Because I think a lot of people are afraid to disclose because they think awful things will happen.
Yes and that's what I want to do, let people in the community know, positive or not positive, that it's right here. It's right in front of you. There's so many people that are positive and they don't tell their families. So it could be very well in your family. So get tested, get checked out and understand it.
Did you finally tell the rest of your family?
I did finally tell my family. I actually tried to tell my -- I went to my father and I tried to tell my father. I just needed that support. And I went to help and I started talking about the emergency room, getting tested and before I could tell him my status, I remember him saying, "Oh if you catch AIDS, you're it. It's over after that. You might as well start planning the funeral." And I was just stunned. I couldn't say anything else. I think I told him that I was fine and didn't say anything after that for a year, a little over a year and a half before I went to him and told him again. The second time I went to tell him, I actually brought my medication and I was like, "This is what it is." Set the medicine on the table and said, "This is what I'm taking. This is how many times a day I'm taking it. These are my numbers. This is what numbers mean." And he was shocked, but he kept his composure-being a military man.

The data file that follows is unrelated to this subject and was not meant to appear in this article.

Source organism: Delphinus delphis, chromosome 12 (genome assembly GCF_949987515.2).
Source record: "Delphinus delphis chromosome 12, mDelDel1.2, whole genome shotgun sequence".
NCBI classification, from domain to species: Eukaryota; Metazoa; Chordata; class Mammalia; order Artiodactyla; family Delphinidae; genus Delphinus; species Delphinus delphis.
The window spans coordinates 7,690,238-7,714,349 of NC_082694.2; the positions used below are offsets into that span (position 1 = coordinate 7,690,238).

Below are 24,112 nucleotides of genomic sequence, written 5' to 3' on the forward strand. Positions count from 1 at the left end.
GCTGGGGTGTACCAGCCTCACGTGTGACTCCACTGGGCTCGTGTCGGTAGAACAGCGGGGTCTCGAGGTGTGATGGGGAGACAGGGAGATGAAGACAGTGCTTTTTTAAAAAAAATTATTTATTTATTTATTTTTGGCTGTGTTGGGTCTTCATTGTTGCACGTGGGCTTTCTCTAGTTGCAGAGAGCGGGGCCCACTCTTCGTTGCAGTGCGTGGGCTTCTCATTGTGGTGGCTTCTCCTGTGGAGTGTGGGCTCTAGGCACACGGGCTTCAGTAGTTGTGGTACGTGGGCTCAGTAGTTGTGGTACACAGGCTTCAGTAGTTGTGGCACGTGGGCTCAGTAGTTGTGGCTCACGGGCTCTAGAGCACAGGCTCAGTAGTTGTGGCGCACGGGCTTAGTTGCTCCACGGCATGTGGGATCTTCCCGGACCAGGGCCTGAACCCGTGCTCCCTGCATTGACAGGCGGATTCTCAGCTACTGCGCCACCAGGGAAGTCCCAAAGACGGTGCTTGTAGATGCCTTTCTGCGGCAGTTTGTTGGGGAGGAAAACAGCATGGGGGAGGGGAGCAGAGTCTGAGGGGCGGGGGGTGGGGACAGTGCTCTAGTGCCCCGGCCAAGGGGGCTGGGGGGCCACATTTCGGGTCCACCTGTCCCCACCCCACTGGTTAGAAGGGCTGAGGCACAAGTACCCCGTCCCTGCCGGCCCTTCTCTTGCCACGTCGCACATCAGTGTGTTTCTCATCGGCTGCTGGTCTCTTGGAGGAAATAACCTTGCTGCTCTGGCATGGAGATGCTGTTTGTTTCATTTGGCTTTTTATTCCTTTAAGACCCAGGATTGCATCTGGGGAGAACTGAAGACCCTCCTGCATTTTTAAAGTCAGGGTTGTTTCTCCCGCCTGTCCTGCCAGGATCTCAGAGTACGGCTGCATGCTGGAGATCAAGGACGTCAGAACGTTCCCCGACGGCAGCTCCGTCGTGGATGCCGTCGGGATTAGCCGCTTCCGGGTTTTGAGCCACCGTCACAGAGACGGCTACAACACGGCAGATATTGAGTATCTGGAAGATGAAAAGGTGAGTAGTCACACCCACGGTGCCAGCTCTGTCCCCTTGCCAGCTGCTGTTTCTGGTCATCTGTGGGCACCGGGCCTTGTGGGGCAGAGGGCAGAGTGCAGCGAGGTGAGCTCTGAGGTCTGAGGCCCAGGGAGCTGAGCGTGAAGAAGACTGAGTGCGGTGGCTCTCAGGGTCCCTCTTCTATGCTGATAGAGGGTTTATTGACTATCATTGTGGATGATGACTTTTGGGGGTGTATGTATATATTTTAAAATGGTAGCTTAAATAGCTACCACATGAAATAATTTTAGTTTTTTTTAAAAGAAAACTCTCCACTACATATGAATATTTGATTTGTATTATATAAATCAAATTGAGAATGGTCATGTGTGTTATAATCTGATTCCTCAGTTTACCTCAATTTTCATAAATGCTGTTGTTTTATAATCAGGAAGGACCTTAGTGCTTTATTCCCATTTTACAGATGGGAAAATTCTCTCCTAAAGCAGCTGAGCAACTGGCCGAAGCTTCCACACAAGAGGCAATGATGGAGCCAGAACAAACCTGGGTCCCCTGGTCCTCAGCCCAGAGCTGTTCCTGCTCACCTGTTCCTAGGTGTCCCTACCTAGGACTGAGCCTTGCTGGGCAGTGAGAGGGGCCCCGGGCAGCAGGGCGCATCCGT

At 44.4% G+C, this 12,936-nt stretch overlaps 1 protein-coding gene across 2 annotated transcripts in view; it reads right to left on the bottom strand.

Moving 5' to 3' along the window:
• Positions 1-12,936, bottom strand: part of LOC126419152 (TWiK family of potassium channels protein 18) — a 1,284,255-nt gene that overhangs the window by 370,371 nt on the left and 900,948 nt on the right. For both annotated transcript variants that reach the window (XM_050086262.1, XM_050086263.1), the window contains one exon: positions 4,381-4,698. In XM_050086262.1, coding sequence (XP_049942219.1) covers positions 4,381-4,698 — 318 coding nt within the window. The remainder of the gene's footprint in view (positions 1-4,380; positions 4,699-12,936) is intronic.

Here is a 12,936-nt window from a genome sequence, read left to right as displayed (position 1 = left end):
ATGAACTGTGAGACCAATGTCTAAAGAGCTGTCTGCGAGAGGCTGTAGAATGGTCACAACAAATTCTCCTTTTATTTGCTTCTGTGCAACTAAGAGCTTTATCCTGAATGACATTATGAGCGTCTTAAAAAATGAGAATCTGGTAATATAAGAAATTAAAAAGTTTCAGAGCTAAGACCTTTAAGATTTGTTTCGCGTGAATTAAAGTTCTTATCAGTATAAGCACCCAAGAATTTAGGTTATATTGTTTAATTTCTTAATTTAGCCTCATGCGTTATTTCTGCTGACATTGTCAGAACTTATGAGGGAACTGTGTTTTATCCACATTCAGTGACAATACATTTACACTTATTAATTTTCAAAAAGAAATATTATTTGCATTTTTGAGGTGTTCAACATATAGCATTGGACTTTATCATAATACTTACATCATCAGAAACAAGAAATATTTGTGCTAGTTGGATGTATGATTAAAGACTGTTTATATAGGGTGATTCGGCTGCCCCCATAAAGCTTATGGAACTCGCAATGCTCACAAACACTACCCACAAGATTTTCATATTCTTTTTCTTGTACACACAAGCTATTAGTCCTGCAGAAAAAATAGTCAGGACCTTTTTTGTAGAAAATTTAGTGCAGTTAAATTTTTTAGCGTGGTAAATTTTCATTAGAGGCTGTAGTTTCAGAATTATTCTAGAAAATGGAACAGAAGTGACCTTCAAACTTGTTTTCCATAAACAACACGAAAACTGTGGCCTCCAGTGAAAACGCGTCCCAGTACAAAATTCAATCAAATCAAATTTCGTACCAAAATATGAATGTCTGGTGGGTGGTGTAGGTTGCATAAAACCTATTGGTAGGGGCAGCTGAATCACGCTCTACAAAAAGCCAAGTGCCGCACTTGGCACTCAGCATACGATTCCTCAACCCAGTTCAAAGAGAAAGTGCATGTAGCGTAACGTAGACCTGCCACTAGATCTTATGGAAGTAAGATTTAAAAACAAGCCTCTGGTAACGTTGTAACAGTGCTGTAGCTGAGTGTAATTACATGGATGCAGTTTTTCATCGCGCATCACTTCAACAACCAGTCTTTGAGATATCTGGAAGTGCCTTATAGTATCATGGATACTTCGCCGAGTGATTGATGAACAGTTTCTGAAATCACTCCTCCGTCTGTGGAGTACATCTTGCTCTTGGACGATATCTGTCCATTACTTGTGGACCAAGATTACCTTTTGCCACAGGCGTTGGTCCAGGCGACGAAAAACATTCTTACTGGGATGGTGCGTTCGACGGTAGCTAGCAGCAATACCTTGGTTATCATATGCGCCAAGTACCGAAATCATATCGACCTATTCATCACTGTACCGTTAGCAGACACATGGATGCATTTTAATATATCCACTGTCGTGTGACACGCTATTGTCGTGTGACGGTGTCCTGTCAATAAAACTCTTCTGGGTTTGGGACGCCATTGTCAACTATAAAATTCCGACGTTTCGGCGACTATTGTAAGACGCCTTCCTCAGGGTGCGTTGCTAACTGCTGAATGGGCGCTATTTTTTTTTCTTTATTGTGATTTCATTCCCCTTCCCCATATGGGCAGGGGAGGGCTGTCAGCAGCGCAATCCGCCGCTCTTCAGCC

He's from the military?
Air Force. And he kept his composure and he said, "OK, I see that you have had it for a certain amount of time. You seem to have a good understanding and control over it." But then my stepmother told me later that he had his own bit of depression after that, with me being his only son.